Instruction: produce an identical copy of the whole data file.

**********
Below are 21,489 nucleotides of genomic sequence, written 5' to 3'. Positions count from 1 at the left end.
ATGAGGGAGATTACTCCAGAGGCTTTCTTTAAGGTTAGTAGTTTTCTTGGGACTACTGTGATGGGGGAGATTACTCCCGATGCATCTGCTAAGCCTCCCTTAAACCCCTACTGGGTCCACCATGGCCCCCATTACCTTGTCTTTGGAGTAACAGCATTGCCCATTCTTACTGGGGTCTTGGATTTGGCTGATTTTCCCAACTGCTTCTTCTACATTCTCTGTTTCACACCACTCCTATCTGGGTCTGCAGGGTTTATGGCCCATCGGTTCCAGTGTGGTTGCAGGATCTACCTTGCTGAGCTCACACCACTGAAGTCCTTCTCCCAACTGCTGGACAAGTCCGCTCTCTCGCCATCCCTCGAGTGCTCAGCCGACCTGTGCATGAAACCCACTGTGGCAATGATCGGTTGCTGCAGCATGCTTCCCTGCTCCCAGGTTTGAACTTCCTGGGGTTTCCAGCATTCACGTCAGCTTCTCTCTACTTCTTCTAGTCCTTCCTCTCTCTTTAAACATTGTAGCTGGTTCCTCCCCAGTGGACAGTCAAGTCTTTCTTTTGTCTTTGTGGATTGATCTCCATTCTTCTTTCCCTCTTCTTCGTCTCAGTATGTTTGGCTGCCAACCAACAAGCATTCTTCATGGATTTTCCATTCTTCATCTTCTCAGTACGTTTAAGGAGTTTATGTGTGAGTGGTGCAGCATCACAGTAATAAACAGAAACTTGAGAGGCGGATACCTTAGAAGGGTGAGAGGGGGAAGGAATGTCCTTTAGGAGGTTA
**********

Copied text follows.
Below are 21,489 nucleotides of genomic sequence, written 5' to 3'. Positions count from 1 at the left end.
ATGAGGGAGATTACTCCAGAGGCTTTCTTTAAGGTTAGTAGTTTTCTTGGGACTACTGTGATGGGGGAGATTACTCCCGATGCATCTGCTAAGCCTCCCTTAAACCCCTACTGGGTCCACCATGGCCCCCATTACCTTGTCTTTGGAGTAACAGCATTGCCCATTCTTACTGGGGTCTTGGATTTGGCTGATTTTCCCAACTGCTTCTTCTACATTCTCTGTTTCACACCACTCCTATCTGGGTCTGCAGGGTTTATGGCCCATCGGTTCCAGTGTGGTTGCAGGATCTACCTTGCTGAGCTCACACCACTGAAGTCCTTCTCCCAACTGCTGGACAAGTCCGCTCTCTCGCCATCCCTCGAGTGCTCAGCCGACCTGTGCATGAAACCCACTGTGGCAATGATCGGTTGCTGCAGCATGCTTCCCTGCTCCCAGGTTTGAACTTCCTGGGGTTTCCAGCATTCACGTCAGCTTCTCTCTACTTCTTCTAGTCCTTCCTCTCTCTTTAAACATTGTAGCTGGTTCCTCCCCAGTGGACAGTCAAGTCTTTCTTTTGTCTTTGTGGATTGATCTCCATTCTTCTTTCCCTCTTCTTCGTCTCAGTATGTTTGGCTGCCAACCAACAAGCATTCTTCATGGATTTTCCATTCTTCATCTTCTCAGTACGTTTAAGGAGTTTATGTGTGAGTGGTGCAGCATCACAGTAATAAACAGAAACTTGAGAGGCGGATACCTTAGAAGGGTGAGAGGGGGAAGGAATGTCCTTTAGGAGGTTA